brings the synagogue to the outdoors
Sunday, September 12, 2004
|Adventure Rabbi trip to base
of Grand Canyon, Spring 2004
Boulder- Rabbi Jamie Korngold has a kind of "you-can-have-your-cake-
and-eat-it-too" approach to conducting her services. She takes
the synagogue outdoors.
"In this day and age where free time is at such a premium,
many of today's Jews, if they have to choose between synagogue and
the outdoors, synagogue is going to lose out every single time,"
she says. "We tell them we know you're outdoors, just give
us 15 minutes of time. It really works."
Korngold, 38, a one-time Vail ski bum who dubs herself "The
Adventure Rabbi," organizes Jewish travel trips that include
backpacking, hiking and skiing. Friday night Shabbat services are
held frequently atop Flagstaff Mountain at the Stone Shelter picnic
area, followed by a picnic dinner. And on the second Saturday of
each month, she conducts services in a natural nook after a three-hour
hike on the Mesa trail outside Boulder or, in winter, atop Copper
Mountain before skiing.
"Many of us live here because we find the outdoors so spiritually
enriching," she says. "I use the spirituality that people
already find and show them how that's Jewish."
For the upcoming high Jewish holidays, Korngold will be in Grand
Junction to officiate at Rosh Hashanah services at Ohr Shalom, a
Reform congregation in the Western Slope town. She will lead mountain
biking and hiking trips before and after the services on Wednesday,
Thursday and Friday.
"We're offering the prayer experience but coupling that with
a wilderness experience," she says.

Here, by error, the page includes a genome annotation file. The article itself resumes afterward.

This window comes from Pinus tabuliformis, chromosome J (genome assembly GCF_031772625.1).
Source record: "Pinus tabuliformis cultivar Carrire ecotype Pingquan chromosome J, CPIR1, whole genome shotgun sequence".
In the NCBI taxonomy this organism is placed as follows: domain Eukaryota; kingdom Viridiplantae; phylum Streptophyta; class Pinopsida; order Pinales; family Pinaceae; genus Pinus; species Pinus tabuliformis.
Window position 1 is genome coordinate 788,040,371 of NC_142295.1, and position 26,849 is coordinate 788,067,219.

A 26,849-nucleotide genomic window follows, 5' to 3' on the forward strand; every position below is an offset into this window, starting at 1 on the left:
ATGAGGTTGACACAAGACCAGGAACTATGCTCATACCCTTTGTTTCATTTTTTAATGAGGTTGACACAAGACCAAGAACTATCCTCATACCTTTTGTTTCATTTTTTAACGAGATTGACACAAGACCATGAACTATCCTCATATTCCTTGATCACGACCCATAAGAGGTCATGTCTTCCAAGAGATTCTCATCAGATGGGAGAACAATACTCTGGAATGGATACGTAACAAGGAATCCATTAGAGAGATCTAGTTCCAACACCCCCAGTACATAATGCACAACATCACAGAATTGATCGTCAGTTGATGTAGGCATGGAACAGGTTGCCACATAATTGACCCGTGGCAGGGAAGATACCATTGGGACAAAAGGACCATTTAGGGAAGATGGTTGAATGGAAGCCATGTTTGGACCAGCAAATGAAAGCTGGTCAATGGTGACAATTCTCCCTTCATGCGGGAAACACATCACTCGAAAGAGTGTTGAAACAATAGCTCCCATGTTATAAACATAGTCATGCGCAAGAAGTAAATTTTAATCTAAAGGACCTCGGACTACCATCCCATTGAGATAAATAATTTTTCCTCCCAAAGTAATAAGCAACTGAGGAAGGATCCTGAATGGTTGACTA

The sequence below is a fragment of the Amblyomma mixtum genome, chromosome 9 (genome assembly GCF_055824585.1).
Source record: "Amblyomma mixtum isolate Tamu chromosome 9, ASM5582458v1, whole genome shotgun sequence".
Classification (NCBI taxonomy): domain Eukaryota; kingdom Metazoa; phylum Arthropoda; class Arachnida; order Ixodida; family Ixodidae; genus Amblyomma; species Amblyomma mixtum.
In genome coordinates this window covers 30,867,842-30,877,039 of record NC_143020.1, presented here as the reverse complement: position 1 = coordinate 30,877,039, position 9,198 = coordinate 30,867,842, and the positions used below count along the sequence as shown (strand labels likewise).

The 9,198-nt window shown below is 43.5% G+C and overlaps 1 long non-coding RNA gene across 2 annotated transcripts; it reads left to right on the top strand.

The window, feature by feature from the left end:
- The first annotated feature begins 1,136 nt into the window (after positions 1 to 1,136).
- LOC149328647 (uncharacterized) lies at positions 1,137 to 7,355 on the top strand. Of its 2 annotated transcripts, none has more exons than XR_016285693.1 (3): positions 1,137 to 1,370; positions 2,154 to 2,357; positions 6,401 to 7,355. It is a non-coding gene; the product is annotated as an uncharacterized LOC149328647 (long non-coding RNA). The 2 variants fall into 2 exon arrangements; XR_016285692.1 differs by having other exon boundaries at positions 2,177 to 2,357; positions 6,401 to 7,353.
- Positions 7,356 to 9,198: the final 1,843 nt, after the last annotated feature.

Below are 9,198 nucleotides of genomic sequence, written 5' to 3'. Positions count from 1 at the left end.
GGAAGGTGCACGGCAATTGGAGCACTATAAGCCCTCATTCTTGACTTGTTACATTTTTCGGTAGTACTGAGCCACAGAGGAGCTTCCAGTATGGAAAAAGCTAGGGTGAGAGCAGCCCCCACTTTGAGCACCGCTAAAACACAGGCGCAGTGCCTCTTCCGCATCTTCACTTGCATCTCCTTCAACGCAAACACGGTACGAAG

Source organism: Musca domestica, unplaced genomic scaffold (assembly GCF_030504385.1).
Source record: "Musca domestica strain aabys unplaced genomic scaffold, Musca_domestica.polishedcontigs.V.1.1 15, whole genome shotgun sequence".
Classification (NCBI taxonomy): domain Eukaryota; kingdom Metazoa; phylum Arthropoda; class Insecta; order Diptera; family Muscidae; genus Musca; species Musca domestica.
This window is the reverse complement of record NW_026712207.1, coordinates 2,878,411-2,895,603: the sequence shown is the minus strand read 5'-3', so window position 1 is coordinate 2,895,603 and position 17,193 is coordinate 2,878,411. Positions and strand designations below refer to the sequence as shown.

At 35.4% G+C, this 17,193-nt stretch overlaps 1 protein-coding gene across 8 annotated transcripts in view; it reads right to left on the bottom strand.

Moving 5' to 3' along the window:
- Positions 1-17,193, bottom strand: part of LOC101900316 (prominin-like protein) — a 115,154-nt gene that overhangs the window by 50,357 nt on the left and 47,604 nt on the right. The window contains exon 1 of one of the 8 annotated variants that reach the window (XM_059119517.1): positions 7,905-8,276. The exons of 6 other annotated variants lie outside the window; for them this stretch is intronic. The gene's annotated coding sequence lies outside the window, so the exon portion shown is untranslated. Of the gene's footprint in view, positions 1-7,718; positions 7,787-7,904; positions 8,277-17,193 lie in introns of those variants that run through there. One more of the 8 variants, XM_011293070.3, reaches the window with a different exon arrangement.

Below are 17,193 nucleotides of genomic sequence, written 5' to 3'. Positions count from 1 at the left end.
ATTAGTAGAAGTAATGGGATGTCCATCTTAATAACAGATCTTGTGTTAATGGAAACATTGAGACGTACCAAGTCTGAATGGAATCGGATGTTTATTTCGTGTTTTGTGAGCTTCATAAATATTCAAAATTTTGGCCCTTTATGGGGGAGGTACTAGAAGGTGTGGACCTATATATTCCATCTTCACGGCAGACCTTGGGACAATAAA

Most of the people on Korngold's trips are Jewish, she says, or
non-Jews who have partnered with Jews, with an age range of 25 to
55. They are what she calls unaffilated Jews, Jews who have not
found a "comfortable" place within the Jewish comunity.
"Occasionally we have some non-Jewish people who are curious,"
Explaining her worship services, Korngold says she takes the major
prayers from a service and condenses them, then adds English readings
based on texts from the wilderness.
"Jewish religion has a rich tradition of reaching God through
the outdoors," she says. "Long before Jews had the Torah,
the way they communicated with God was they climbed to high places.
We have this ancient tradition we're actually returning to. Therefore,
we have thousands of years of texts that have to do with the wilderness."
One of the wilderness guides for Korngold's trips is her husband,
Jeff Finkelstein, who designed her website, www.adventurerabbi.org.
They recently had their first child.
Korngold, who is affiliated with Boulder's Congregation Har HaShem,
was ordained a Reform rabbi in June 1999 from the Hebrew Union College,
Cincinnati. She received a bachelor of science degree in natural
resources from Cornell University, Ithaca, N.Y., in 1987. She previously
worked as an Outward Bound instructor, a massage therapist and street
musician in Sapporo, Japan.
The Adventure Rabbi idea hit about three years ago when Korngold
was a rabbi in Calgary, Alberta.
Friends of hers from Williams College in Williamstown, Mass., had
adopted a baby in Romania and wanted her to do a conversion ceremony
at the base of the Grand Canyon because that's where the couple
had met. They brought five students from Williams and did a backpacking
trip in the canyon, followed by the ceremony.
"It was such a profound experience," she says. "A
lot of them had abandoned their Judaism. I presented it to them
in a whole different light. The kids came up with the idea of Adventure
Rabbi. It was kind of a joke, like, this was a job for Adventure
Rabbi - 'Adventure Rabbi to the rescue,' just like 'Superman to
the rescue.' My husband bought me the domain name as a gift, and
we were off to the races."
Travel editor Mim Swartz can be reached at 303-820-1599 or email@example.com.
This article was also featured in the September 12, 2004 San Francisco